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Sustainable Ecosystems and Community News: The Mighty Earthworm in Climate



From: Andy Soos, ENN
Published February 5, 2013 01:02 PM

The Mighty Earthworm in Climate

An earthworm is a tube-shaped, segmented animal that is commonly found living in soil. It is one of the more harmless creatures on Earth. Earthworms are long revered for their beneficial role in soil fertility, but with the good comes the bad: they also increase greenhouse gas emissions from soils, according to a study published Feb. 3 in Nature Climate Change by a research team that includes a University of California, Davis, soil scientist.

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Earthworms travel underground by the means of waves of muscular contractions which alternately shorten and lengthen the body. The shortened part is anchored to the surrounding soil by tiny claw-like bristles set along its segmented length. The whole burrowing process is aided by the secretion of lubricating mucus. They also work as biological pistons forcing air through the tunnels as they move. Thus earthworm activity aerates and mixes the soil, and is constructive to mineralization and nutrient uptake by vegetation.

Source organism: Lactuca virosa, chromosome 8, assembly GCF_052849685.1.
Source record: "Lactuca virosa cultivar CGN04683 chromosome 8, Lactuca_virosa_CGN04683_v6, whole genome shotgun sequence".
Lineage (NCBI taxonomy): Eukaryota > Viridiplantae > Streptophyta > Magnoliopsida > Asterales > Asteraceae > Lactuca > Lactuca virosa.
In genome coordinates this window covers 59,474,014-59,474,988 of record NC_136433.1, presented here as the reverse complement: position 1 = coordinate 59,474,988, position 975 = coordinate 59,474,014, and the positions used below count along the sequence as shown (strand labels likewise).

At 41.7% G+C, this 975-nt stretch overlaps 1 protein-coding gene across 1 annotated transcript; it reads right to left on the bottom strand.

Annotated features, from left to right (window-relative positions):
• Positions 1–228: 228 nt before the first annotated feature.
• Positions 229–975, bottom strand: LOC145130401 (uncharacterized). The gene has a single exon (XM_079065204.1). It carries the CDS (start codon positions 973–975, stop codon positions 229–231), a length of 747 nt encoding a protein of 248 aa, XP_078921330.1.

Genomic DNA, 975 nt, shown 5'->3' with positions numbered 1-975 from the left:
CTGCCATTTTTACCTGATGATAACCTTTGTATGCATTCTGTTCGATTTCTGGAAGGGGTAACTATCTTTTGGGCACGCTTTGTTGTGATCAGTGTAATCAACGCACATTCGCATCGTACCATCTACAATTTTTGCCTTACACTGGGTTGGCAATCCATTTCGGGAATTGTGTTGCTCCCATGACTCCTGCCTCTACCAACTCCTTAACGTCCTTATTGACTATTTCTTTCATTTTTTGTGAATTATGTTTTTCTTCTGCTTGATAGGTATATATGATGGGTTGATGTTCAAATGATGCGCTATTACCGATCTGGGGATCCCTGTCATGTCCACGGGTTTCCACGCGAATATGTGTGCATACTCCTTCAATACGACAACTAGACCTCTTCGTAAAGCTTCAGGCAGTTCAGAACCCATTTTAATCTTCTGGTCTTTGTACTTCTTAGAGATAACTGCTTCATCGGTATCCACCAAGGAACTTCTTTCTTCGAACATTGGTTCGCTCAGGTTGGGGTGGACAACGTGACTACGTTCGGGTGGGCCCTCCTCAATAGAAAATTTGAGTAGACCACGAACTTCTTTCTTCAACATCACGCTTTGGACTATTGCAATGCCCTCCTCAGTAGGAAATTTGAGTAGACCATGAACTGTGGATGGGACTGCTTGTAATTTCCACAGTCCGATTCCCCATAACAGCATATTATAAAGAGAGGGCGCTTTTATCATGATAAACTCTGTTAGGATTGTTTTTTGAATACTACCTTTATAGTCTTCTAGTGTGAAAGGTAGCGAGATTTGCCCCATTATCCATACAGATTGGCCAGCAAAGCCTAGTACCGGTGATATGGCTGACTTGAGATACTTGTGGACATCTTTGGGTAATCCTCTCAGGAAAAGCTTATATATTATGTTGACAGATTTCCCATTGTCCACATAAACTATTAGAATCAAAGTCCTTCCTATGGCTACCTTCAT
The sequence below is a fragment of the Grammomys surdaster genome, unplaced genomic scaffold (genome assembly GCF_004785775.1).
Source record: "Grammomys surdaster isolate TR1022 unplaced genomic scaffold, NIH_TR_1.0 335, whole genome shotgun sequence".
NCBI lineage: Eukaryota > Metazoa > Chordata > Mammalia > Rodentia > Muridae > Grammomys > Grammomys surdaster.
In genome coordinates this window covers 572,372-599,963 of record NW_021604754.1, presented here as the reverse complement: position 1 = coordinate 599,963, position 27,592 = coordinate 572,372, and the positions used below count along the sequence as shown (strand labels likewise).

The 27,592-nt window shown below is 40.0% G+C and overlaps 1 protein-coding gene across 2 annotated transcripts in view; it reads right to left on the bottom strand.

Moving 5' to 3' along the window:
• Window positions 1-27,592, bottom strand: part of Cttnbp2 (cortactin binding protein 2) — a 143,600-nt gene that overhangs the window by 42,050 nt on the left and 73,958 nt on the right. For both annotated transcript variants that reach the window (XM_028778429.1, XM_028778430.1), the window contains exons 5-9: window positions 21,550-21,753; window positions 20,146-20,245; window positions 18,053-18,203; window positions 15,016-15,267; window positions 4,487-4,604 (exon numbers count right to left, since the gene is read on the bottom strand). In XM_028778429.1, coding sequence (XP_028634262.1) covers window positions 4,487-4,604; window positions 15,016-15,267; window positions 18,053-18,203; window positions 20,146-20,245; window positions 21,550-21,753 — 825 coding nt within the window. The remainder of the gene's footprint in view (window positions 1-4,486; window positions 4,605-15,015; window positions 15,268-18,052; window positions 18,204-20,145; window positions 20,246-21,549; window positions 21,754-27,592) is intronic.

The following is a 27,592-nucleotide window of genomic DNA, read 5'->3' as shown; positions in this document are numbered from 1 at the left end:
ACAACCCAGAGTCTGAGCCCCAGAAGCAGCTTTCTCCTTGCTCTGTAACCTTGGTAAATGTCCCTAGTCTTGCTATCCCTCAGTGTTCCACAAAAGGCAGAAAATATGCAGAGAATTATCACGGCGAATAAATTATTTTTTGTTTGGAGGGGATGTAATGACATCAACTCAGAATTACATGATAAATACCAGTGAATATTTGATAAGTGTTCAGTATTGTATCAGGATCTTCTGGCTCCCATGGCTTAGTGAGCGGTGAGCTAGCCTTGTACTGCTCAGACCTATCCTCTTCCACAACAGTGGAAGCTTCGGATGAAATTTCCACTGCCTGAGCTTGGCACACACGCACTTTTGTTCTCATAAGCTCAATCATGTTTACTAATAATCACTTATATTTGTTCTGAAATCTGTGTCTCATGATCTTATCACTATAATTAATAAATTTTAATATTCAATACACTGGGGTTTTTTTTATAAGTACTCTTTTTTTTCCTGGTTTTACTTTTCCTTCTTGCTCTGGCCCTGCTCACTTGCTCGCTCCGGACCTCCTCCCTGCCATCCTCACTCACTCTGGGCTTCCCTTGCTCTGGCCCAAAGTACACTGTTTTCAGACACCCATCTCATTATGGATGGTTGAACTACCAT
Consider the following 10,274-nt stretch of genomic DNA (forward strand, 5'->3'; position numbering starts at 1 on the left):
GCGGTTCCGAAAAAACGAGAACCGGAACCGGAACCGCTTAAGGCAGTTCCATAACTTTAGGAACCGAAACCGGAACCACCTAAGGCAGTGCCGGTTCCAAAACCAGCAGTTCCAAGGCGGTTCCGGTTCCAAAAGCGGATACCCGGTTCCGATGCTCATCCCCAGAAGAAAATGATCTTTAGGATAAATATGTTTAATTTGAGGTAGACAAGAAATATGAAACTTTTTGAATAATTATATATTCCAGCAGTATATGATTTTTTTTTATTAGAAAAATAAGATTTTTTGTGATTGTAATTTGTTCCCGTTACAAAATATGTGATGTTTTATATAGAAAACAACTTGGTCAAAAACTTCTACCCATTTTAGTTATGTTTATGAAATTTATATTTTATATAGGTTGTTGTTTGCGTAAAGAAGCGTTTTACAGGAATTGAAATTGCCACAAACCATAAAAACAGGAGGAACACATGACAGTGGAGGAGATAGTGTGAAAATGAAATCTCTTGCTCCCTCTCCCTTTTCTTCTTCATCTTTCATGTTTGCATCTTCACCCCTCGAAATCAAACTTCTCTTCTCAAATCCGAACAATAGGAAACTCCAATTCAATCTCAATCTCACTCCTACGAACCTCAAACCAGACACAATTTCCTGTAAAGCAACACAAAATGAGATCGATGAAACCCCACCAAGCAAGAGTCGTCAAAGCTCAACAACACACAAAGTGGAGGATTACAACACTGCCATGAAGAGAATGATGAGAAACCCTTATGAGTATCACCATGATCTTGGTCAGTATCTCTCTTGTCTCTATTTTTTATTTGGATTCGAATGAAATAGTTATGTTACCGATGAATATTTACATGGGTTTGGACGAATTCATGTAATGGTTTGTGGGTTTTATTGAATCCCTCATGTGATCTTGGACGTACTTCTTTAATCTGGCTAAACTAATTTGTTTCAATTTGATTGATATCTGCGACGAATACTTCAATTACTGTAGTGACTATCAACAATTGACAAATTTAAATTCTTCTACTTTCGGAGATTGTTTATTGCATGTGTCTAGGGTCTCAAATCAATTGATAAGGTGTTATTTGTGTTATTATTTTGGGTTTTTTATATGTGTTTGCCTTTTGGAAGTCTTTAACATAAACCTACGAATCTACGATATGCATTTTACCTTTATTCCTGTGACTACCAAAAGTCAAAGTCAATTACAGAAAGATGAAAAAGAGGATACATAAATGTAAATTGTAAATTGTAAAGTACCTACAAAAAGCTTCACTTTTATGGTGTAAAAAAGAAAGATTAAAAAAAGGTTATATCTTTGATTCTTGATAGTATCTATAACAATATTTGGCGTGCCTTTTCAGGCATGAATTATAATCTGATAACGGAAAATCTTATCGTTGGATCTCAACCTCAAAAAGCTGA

The team found that earthworms do not, as was suspected, stimulate carbon sequestration in the soil, which helps to reduce greenhouse gas emissions. Instead, they actually increase greenhouse gas emissions through a variety of ways.

"There was a hypothesis that earthworms were having a positive effect on the greenhouse balance, but they don’t," said co-author Johan Six, a plant sciences professor at UC Davis during the study who is now a professor at ETH Zurich in Switzerland. "I would never say you have to take out the earthworms because of greenhouse gases. It’s just that you cannot give them credit for reducing greenhouse gases."

The team gathered all relevant published research to date: 57 different experiments. The research team then employed a statistical technique called meta-analysis to discern overall patterns in the data.

They found that the presence of earthworms increased nitrous oxide emissions from soil by 42 percent and carbon dioxide emissions from soil by 33 percent. But they found no indications that earthworms affect soil organic carbon stocks — the carbon stored within the soil.

According to the researchers, earthworms likely increase greenhouse gas emissions several ways: they mix organic plant residues in the soil, which may increase decomposition and carbon dioxide emissions; the earthworm gut acts as a microbial incubator, boosting the activity of nitrous oxide-producing microbes; and the earthworms, by burrowing through the soil, make it easier for greenhouse gases in the soil to escape into the atmosphere.

"Our literature search also pointed out a large gap in the published studies," Lubbers said. "We need more experiments that include growing plants, as well as more long-term studies and more field studies before we can decide to what extent global worming leads to global warming."

For further information see Worms and GHG.

Worm image by Petr Kratochvil via UC Davis.

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